He said when they were told to report at a certain hospital for medical examination, he feared the worse might happen as all his successes during the recruitment process might just be futile after all. His fear was confirmed as other seven engineers resumed the Monday after, except him.
It has been one year six months since the interview. Rasheed is still home looking for another job. This time he is hoping his next recruitment process would not involve undergoing medical examination. “In a country where jobs are scarce, will I ever get a near-close opportunity like the one I got at the airport, not to talk of getting a job that would be better than that?” Rasheed queried.
Caleb’s family and Rasheed are just two out of millions of HIV positive Nigerians who are going through the deprivation, torment and societal rejection occasioned by discrimination due to their HIV status. The over four million Nigerians living with HIV/AIDS are at one point or the other going through societal rejection, stigmatisation and discrimination, which experts have continuously stressed was the main killer of people living with HIV in Nigeria, and not the disease itself.
The narratives by the two accounts resonate the true picture of a statement made years ago by the Secretary General of the United Nations, Ban Ki-Moon, when he said; “Stigma remains the ugliest aspect of being a HIV/AIDS patient. It is the main reason many people are afraid to see a doctor to determine their status. It made AIDS a silent killer, because people fear the social disgrace attached to it. For this reason, AIDS epidemic has continued to devastate societies around the world.”
While Nigeria and other countries across the globe continue to make progress in the reduction of its incidence level, as well as death rates from the scourge, it is believed that stigmatisation and discrimination are chief factors militating against several interventions, especially from developing countries like Nigeria where stringent measures are not put in place to address the societal nuisance.
What the law says about stigmatising people living with HIV/AIDS
Shockingly, in an interview with THISDAY, the Chief Executive Officer, Lagos State AIDS Control Agency (LSACA), Dr. Oluseyi Temowo, said there exist an anti-stigma law criminalising stigmatisation and discrimination of persons living with HIV/AIDS, adding that persons or organisations caught were ideally meant to face the full rot of the law which could involve imprisonment.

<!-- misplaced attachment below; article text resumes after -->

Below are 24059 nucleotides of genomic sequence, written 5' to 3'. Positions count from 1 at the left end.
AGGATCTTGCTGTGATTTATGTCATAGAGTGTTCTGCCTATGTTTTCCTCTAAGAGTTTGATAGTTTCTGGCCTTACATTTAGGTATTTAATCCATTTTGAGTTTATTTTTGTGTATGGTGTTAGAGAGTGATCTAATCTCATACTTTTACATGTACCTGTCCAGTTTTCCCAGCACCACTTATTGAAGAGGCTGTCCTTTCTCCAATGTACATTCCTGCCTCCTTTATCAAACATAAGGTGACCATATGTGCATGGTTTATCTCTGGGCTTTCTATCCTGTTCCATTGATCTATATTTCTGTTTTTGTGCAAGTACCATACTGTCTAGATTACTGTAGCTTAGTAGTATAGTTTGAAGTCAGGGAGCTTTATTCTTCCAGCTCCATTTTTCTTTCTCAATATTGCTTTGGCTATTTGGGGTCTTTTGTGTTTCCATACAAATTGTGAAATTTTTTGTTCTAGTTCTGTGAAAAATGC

He said LSACA has carved out a group which goes out daily to interact with persons living with HIV/AIDS and if during the cause of their job they come across persons living with the virus who are being stigmatised or discriminated upon, the agency takes it up to bring offenders to book by prosecuting them.
“There is a case recently of a young boy who was thrown out of the house by his step-mother because he is living with HIV. Even though we have provided shelter and other palliatives for him, we have instituted action against the said step-mother for discriminating against him.
“Another case is that of a student who after finishing his primary school, was rejected by the secondary school he sorted admission because they eventually discovered he was positively living with HIV. We went to the school, took it up with them, and the principal eventually apologised, while denying that he didn’t know the boy was rejected based on his status,” Temowo said.
While frowning at the low general implementation of the anti-stigma law, Temowo called on Nigerians and persons living with HIV/AIDS to be fully abreast with the consequences of stigmatising people based on their status.
While reading the riot act to people still flouting the law, he said, “We need to scale up implementation of the law so that those who are caught and prosecuted will serve as a deterrent to other persons and organisations who are still stigmatising persons living with the virus.
“Going forward, I believe the media will be of great assistance in educating Nigerians on the fact that HIV is not a death sentence, and that PLWH can live normal lives, and must not be stigmatised against. They deserved to attend the schools other children attend. They deserved to work and live normal lives,” he stressed.
The CEO said HIV/AIDS prevalence was drastically reducing in the country, adding that the last national survey shows in 2014 that Lagos State HIV/AIDS prevalence has dropped to 4.0 per cent. “However, the state has been doing its pockets of survey lately, and the good news is that by our records, the prevalence has further dropped to about two per cent,” Temowo said.
He called on Lagosians to do their HIV screening, while engaging in lifestyles that would not put them at risk of the disease.